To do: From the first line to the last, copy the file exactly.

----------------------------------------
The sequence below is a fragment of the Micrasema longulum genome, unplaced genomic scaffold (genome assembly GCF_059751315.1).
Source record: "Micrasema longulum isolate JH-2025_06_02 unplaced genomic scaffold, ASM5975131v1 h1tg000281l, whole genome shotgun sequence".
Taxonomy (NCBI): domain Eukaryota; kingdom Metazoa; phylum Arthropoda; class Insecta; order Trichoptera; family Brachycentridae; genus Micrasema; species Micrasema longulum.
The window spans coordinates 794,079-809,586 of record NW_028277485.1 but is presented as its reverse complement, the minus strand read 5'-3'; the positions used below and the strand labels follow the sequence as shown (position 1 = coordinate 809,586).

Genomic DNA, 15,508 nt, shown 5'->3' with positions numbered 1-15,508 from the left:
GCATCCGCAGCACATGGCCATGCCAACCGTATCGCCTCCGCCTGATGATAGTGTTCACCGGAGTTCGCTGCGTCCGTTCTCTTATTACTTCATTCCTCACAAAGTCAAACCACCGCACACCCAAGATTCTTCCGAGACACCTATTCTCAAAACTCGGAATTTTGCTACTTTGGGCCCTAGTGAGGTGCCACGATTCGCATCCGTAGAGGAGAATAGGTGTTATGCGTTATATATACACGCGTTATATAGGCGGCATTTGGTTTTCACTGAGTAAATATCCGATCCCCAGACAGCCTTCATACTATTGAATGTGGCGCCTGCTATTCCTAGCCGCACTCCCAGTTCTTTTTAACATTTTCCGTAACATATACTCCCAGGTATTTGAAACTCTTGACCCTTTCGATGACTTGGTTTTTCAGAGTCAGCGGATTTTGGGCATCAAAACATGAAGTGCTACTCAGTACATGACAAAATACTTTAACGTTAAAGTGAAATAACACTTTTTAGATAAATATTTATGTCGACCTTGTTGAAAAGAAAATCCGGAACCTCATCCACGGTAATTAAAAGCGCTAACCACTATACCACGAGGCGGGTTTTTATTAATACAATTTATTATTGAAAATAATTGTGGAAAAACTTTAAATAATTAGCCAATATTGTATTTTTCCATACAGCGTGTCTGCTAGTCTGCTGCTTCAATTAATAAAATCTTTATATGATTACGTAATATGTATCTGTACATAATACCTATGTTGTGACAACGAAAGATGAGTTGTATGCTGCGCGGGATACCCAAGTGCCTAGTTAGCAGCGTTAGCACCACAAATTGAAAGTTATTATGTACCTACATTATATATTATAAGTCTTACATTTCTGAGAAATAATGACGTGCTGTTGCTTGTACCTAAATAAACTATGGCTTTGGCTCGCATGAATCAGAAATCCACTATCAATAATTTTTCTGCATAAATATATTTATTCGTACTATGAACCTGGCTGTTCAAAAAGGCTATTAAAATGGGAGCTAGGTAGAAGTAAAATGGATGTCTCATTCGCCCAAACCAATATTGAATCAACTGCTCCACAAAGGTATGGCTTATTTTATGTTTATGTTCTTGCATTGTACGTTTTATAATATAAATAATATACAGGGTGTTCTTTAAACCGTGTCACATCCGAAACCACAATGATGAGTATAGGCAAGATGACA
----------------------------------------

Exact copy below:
The sequence below is a fragment of the Micrasema longulum genome, unplaced genomic scaffold (genome assembly GCF_059751315.1).
Source record: "Micrasema longulum isolate JH-2025_06_02 unplaced genomic scaffold, ASM5975131v1 h1tg000281l, whole genome shotgun sequence".
Taxonomy (NCBI): domain Eukaryota; kingdom Metazoa; phylum Arthropoda; class Insecta; order Trichoptera; family Brachycentridae; genus Micrasema; species Micrasema longulum.
The window spans coordinates 794,079-809,586 of record NW_028277485.1 but is presented as its reverse complement, the minus strand read 5'-3'; the positions used below and the strand labels follow the sequence as shown (position 1 = coordinate 809,586).

Genomic DNA, 15,508 nt, shown 5'->3' with positions numbered 1-15,508 from the left:
GCATCCGCAGCACATGGCCATGCCAACCGTATCGCCTCCGCCTGATGATAGTGTTCACCGGAGTTCGCTGCGTCCGTTCTCTTATTACTTCATTCCTCACAAAGTCAAACCACCGCACACCCAAGATTCTTCCGAGACACCTATTCTCAAAACTCGGAATTTTGCTACTTTGGGCCCTAGTGAGGTGCCACGATTCGCATCCGTAGAGGAGAATAGGTGTTATGCGTTATATATACACGCGTTATATAGGCGGCATTTGGTTTTCACTGAGTAAATATCCGATCCCCAGACAGCCTTCATACTATTGAATGTGGCGCCTGCTATTCCTAGCCGCACTCCCAGTTCTTTTTAACATTTTCCGTAACATATACTCCCAGGTATTTGAAACTCTTGACCCTTTCGATGACTTGGTTTTTCAGAGTCAGCGGATTTTGGGCATCAAAACATGAAGTGCTACTCAGTACATGACAAAATACTTTAACGTTAAAGTGAAATAACACTTTTTAGATAAATATTTATGTCGACCTTGTTGAAAAGAAAATCCGGAACCTCATCCACGGTAATTAAAAGCGCTAACCACTATACCACGAGGCGGGTTTTTATTAATACAATTTATTATTGAAAATAATTGTGGAAAAACTTTAAATAATTAGCCAATATTGTATTTTTCCATACAGCGTGTCTGCTAGTCTGCTGCTTCAATTAATAAAATCTTTATATGATTACGTAATATGTATCTGTACATAATACCTATGTTGTGACAACGAAAGATGAGTTGTATGCTGCGCGGGATACCCAAGTGCCTAGTTAGCAGCGTTAGCACCACAAATTGAAAGTTATTATGTACCTACATTATATATTATAAGTCTTACATTTCTGAGAAATAATGACGTGCTGTTGCTTGTACCTAAATAAACTATGGCTTTGGCTCGCATGAATCAGAAATCCACTATCAATAATTTTTCTGCATAAATATATTTATTCGTACTATGAACCTGGCTGTTCAAAAAGGCTATTAAAATGGGAGCTAGGTAGAAGTAAAATGGATGTCTCATTCGCCCAAACCAATATTGAATCAACTGCTCCACAAAGGTATGGCTTATTTTATGTTTATGTTCTTGCATTGTACGTTTTATAATATAAATAATATACAGGGTGTTCTTTAAACCGTGTCACATCCGAAACCACAATGATGAGTATAGGCAAGATGACA